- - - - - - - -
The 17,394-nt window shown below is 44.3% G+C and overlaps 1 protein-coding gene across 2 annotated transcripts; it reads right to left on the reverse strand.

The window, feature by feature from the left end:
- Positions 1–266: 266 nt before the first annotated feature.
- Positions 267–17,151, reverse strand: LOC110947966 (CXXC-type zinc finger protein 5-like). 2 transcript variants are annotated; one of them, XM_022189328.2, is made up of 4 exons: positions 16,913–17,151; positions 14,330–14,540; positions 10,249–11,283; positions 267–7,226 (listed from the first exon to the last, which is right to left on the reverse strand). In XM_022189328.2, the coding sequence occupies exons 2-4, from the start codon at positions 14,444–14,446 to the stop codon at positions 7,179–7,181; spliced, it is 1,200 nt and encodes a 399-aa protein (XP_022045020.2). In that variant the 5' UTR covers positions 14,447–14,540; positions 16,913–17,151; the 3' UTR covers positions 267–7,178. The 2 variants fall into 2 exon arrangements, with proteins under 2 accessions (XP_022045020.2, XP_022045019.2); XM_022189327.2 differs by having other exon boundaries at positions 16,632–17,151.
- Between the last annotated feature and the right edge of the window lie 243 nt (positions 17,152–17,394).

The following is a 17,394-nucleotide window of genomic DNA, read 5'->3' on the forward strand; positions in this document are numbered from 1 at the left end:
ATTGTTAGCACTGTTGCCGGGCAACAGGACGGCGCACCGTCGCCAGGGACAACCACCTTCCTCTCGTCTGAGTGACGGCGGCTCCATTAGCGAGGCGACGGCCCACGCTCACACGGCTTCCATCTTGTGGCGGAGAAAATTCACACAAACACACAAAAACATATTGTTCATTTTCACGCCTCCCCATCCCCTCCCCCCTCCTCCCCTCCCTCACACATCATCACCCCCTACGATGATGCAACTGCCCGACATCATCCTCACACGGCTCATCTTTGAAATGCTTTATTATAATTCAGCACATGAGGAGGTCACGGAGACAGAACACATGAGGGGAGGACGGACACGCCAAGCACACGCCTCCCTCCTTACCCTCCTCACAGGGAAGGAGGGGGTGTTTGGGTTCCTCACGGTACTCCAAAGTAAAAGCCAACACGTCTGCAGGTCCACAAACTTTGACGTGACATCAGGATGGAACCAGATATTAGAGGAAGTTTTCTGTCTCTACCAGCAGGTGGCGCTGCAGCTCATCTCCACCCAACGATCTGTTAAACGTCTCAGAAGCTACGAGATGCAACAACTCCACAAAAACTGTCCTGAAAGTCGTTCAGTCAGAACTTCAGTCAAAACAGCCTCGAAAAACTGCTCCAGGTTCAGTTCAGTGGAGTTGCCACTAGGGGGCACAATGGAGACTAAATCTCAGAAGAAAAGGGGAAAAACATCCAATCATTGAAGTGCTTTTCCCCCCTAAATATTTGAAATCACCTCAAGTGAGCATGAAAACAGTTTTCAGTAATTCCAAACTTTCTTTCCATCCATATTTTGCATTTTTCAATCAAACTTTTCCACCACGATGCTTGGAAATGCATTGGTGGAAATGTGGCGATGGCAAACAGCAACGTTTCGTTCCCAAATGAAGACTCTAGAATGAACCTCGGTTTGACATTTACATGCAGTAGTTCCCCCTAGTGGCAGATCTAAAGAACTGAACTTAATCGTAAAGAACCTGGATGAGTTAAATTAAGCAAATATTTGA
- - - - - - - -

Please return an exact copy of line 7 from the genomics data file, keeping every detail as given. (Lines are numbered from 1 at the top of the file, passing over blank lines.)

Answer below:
ATTGTTAGCACTGTTGCCGGGCAACAGGACGGCGCACCGTCGCCAGGGACAACCACCTTCCTCTCGTCTGAGTGACGGCGGCTCCATTAGCGAGGCGACGGCCCACGCTCACACGGCTTCCATCTTGTGGCGGAGAAAATTCACACAAACACACAAAAACATATTGTTCATTTTCACGCCTCCCCATCCCCTCCCCCCTCCTCCCCTCCCTCACACATCATCACCCCCTACGATGATGCAACTGCCCGACATCATCCTCACACGGCTCATCTTTGAAATGCTTTATTATAATTCAGCACATGAGGAGGTCACGGAGACAGAACACATGAGGGGAGGACGGACACGCCAAGCACACGCCTCCCTCCTTACCCTCCTCACAGGGAAGGAGGGGGTGTTTGGGTTCCTCACGGTACTCCAAAGTAAAAGCCAACACGTCTGCAGGTCCACAAACTTTGACGTGACATCAGGATGGAACCAGATATTAGAGGAAGTTTTCTGTCTCTACCAGCAGGTGGCGCTGCAGCTCATCTCCACCCAACGATCTGTTAAACGTCTCAGAAGCTACGAGATGCAACAACTCCACAAAAACTGTCCTGAAAGTCGTTCAGTCAGAACTTCAGTCAAAACAGCCTCGAAAAACTGCTCCAGGTTCAGTTCAGTGGAGTTGCCACTAGGGGGCACAATGGAGACTAAATCTCAGAAGAAAAGGGGAAAAACATCCAATCATTGAAGTGCTTTTCCCCCCTAAATATTTGAAATCACCTCAAGTGAGCATGAAAACAGTTTTCAGTAATTCCAAACTTTCTTTCCATCCATATTTTGCATTTTTCAATCAAACTTTTCCACCACGATGCTTGGAAATGCATTGGTGGAAATGTGGCGATGGCAAACAGCAACGTTTCGTTCCCAAATGAAGACTCTAGAATGAACCTCGGTTTGACATTTACATGCAGTAGTTCCCCCTAGTGGCAGATCTAAAGAACTGAACTTAATCGTAAAGAACCTGGATGAGTTAAATTAAGCAAATATTTGA